Dr. Albert Maguire described the Multi-luminance Mobility Test (MLMT), a relatively novel method that provides a measure of vision-related activities of daily living, namely ambulatory vision. While performance on MLMT does not correlate with performance on visual acuity tests, MLMT specifically measures the speed and accuracy with which a subject can navigate a mobility course under different lighting conditions, which range from a moonless summer night (1 lux) to a well-lit office environment (400 lux). Each light level is assigned a score code, from which an MLMT change score can be calculated over time as a measure of improvement in mobility. Based on input from the FDA to improve the rigor of MLMT, light levels in the testing room were standardized and continuously monitored using calibrated light meters, the 12 courses (each with identical course components, but different test patterns) used in the test were presented in randomized fashion to all subjects, subjects were acclimated to testing through a prior training session, talking was prohibited in the test room once the test began, and graders scored all performances (presented in randomized sequence) and monitored examiners' adherence to protocols. Dr. Maguire reported the results of an observational study designed to test the construct and content validity of MLMT (McCague S, et al. IOVS 2015;56:ARVO E-Abstract 4774). The MLMT scoring system was found to be reproducible across multiple testing components and final pass/fail outcomes. Finally, evaluation of the correlation between MLMT and other light sensitivity and visual field-related endpoints in a Phase 3 treatment trial of IRD revealed that the ceiling-adjusted MLMT score significantly correlated with both full-field light sensitivity and macular threshold measured through Humphrey visual fields. Taken together, the findings suggest that MLMT is a reliable test that can provide a clinically meaningful endpoint of functional vision. 
Dr. Gislin Dagnelie outlined two types of patient-reported outcomes (PRO) tools used in clinical trials of retinal disease. These tools may be classified as “quality-of-life instruments” and “visual functioning questionnaires.” The former group of instruments monitors changes in patients' well-being and may be related to visual outcomes, and addresses patients' independence and physical and emotional states. The latter group of instruments helps rate the difficulties in performing vision-related activities of daily living based on their relevance to individual patients. Many of the PROs in current use are a combination of the two types of tools. Dr. Dagnelie discussed a relatively modern mixed PRO, namely, the IVI questionnaire.14 The content of this questionnaire has been validated by expert panel and focus groups, and it includes three domains: mobility and independence, emotional well-being, and reading and accessing information. The shortcomings of the questionnaire include the fact that emotional well-being measured using the scale is not equivalent to visual function, despite good correlation, and that the respondent and item ranges on the logarithmic scale as originally designed were found to be discordant. These shortcomings were later addressed by scaling emotional well-being separately and expanding the item ranges on the scale. In addition, Dr. Dagnelie described a relatively modern Visual Function Questionnaire (VFQ) instrument, namely, the Veterans Administration Low Vision VFQ.15 Dr. Dagnelie concluded that PROs can help determine patients' emotional well-being at baseline and follow-up, help assess the effects of disease progression and treatment on patients' well-being, help capture visual function as it applies to activities of daily living, and provide a potential patient-centered outcome measure.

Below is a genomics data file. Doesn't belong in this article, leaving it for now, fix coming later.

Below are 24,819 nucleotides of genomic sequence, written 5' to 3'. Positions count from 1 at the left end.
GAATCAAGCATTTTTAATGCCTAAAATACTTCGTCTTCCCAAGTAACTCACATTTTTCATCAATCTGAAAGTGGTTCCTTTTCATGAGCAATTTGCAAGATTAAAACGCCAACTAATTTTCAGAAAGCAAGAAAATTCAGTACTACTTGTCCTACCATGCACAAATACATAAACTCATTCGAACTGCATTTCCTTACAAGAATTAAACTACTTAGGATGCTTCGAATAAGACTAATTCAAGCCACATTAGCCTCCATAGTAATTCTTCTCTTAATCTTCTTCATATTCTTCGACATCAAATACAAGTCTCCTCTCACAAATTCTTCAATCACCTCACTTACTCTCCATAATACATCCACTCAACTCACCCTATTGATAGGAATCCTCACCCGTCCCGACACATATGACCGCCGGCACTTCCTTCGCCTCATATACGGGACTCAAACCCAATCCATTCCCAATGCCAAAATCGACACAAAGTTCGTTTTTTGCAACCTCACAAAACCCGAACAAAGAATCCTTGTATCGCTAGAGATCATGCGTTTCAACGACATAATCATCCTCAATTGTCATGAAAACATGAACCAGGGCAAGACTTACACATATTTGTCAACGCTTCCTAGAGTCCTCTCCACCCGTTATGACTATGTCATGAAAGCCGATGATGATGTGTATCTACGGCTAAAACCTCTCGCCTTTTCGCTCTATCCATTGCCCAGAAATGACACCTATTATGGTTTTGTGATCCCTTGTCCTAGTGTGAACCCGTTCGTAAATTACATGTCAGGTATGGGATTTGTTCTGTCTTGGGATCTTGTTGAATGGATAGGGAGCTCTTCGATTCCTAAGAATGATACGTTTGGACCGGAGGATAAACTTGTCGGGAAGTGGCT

Regulatory Perspectives on Task Performance as a Measure of Function
Dr. Bernard Lepri, Clinical Review Scientist at the Center for Devices and Radiological Health (CDRH) Division of Ophthalmic and Ear, Nose, and Throat Devices, discussed the FDA regulatory perspective on the measurement of patients' visual task performance. The agency published a guidance document on retinal prostheses through the combined efforts of the Division of Ophthalmic and Ear, Nose, and Throat Devices and the Office of Science and Engineering Laboratories.16 This guidance allows considerable latitude as the technology undergoes development over time. The guidance recommends that manufacturers collect extensive clinical data on patient enrollment, device performance and effectiveness, safety, and PROs, as well as nonclinical data, such as device durability, biocompatibility, hermeticity, sterility, and animal testing results. Study endpoints on safety and effectiveness may be structural or functional. The effectiveness-related functional endpoints include visual acuity, including low-luminance visual acuity, contrast sensitivity, visual fields, dark adaptation, mobility, orientation, and navigation tests, and activities of daily living. Effectiveness distinguishes visual function from functional vision. Functional vision is a measure of an individual's ability to perform activities of daily living, and measures real-world visual ability or disability as sustainable performance in real-world settings. Whereas visual function tests measure a threshold performance under controlled conditions in which often only a single parameter is varied, functional vision tests are often carried out in simulated environments. Simulated environments cannot perfectly replicate the real world. The agency recommends that functional vision tests be carried out in actual living and working environments encountered by patients, wherever possible. Dr. Lepri noted that measures of visual task performance must be directed toward difficulties encountered in daily life. Performance on these tasks may be primary or secondary endpoints, and must be evaluated in three domains, namely, orientation and mobility (evaluated by a trained independent professional), daily living in patients' home environments (evaluated by a trained, independent low-vision professional), and reading and occupational needs (evaluated by a trained, independent, low-vision reading instructor or occupational therapist). Finally, Dr. Lepri noted that the agency's guidance on retinal prostheses for IRD does not address the issue of driving. However, past studies of intraocular lens implantation have evaluated the postoperative performance of subjects in simulated driving tests after lens implantation.